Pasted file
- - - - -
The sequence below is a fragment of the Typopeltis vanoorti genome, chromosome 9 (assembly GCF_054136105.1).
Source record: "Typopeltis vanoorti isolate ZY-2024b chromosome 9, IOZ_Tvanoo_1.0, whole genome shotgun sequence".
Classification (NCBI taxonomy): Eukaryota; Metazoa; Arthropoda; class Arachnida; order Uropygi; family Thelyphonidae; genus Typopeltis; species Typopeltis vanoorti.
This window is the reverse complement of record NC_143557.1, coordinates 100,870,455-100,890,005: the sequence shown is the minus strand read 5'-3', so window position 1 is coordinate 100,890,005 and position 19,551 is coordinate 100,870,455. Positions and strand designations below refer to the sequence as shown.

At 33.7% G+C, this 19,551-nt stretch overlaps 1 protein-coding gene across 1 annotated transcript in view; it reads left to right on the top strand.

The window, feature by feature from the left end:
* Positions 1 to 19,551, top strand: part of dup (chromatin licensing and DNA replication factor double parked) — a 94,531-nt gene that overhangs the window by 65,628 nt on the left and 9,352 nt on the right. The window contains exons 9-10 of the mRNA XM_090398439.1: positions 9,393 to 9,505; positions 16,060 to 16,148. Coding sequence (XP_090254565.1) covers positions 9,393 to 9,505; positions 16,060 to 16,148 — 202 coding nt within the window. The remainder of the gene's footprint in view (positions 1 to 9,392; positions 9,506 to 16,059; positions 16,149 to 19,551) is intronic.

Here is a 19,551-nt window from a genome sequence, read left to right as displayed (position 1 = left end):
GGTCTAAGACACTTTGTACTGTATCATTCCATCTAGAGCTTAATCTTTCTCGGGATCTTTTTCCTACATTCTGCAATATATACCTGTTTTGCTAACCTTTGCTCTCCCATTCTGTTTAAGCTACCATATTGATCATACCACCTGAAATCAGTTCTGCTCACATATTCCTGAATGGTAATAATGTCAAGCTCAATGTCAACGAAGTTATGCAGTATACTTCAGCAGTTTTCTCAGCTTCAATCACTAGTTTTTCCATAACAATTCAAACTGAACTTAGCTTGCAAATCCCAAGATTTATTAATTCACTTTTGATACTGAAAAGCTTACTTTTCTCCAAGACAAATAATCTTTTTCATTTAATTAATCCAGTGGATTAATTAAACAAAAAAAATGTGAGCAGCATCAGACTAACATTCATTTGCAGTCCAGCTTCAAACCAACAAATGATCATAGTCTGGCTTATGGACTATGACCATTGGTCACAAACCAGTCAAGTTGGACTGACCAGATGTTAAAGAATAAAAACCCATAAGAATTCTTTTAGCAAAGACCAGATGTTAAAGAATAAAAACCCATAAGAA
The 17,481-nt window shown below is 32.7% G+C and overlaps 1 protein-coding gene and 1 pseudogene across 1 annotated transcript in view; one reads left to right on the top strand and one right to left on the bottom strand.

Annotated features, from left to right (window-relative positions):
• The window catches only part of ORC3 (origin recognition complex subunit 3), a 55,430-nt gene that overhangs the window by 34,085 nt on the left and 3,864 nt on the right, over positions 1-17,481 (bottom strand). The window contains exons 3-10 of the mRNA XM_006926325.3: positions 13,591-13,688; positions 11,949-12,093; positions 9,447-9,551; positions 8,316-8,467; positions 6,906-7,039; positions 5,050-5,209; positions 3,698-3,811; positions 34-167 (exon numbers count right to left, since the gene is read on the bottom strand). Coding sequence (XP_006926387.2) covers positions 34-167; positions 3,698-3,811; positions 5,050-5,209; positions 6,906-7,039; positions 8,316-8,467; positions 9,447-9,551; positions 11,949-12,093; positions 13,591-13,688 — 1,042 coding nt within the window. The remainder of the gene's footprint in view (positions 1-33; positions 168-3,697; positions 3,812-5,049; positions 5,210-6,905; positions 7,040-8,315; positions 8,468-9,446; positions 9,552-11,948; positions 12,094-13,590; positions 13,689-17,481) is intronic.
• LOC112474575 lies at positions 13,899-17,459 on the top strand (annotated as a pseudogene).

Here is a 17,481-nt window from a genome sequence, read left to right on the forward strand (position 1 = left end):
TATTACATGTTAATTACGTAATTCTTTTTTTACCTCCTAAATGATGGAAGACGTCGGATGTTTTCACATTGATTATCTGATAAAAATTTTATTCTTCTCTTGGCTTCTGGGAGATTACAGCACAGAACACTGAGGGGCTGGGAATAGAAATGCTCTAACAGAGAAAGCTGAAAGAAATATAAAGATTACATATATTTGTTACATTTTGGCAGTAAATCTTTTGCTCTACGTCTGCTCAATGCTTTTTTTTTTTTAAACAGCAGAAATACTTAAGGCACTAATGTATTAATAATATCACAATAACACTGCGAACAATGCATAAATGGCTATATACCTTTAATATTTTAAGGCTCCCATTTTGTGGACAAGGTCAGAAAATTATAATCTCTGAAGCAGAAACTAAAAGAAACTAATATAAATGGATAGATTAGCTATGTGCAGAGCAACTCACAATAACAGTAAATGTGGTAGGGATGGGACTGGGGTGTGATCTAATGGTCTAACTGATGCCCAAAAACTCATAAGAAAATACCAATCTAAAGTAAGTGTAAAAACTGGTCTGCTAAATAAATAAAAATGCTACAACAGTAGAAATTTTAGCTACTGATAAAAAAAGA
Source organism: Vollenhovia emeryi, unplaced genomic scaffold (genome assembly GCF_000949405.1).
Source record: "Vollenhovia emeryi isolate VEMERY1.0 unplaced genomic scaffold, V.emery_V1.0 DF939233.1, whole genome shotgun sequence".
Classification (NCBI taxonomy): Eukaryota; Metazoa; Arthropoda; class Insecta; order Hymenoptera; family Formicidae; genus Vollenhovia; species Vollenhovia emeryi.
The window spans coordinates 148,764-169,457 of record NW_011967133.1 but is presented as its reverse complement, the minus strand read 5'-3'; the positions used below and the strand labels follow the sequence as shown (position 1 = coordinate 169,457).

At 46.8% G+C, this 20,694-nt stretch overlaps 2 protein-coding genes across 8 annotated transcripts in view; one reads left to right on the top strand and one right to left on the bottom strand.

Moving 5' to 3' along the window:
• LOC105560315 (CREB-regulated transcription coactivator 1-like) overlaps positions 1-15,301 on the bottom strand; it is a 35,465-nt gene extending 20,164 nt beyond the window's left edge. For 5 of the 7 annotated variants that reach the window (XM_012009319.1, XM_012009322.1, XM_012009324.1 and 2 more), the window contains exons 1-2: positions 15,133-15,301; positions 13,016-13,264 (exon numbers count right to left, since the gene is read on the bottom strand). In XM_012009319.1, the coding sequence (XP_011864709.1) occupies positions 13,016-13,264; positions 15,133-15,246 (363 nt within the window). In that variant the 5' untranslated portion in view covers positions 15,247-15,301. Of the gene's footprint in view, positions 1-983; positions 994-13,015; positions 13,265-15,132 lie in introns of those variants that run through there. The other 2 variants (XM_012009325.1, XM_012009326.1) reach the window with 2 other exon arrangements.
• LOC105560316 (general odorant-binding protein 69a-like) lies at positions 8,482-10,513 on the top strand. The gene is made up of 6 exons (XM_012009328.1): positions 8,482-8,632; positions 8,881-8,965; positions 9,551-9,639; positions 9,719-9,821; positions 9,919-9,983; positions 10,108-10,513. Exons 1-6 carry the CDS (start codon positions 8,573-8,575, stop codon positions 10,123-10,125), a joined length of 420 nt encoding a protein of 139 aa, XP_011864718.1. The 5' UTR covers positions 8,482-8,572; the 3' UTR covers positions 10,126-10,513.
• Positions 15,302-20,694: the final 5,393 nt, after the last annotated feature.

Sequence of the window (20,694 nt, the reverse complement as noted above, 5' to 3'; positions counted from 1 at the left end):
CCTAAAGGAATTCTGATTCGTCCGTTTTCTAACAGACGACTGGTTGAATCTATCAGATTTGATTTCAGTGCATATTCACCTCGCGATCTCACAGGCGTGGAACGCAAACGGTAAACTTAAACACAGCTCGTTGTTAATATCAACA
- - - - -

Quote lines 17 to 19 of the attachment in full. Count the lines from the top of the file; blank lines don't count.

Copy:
Source record: "Vollenhovia emeryi isolate VEMERY1.0 unplaced genomic scaffold, V.emery_V1.0 DF939233.1, whole genome shotgun sequence".
Classification (NCBI taxonomy): Eukaryota; Metazoa; Arthropoda; class Insecta; order Hymenoptera; family Formicidae; genus Vollenhovia; species Vollenhovia emeryi.
The window spans coordinates 148,764-169,457 of record NW_011967133.1 but is presented as its reverse complement, the minus strand read 5'-3'; the positions used below and the strand labels follow the sequence as shown (position 1 = coordinate 169,457).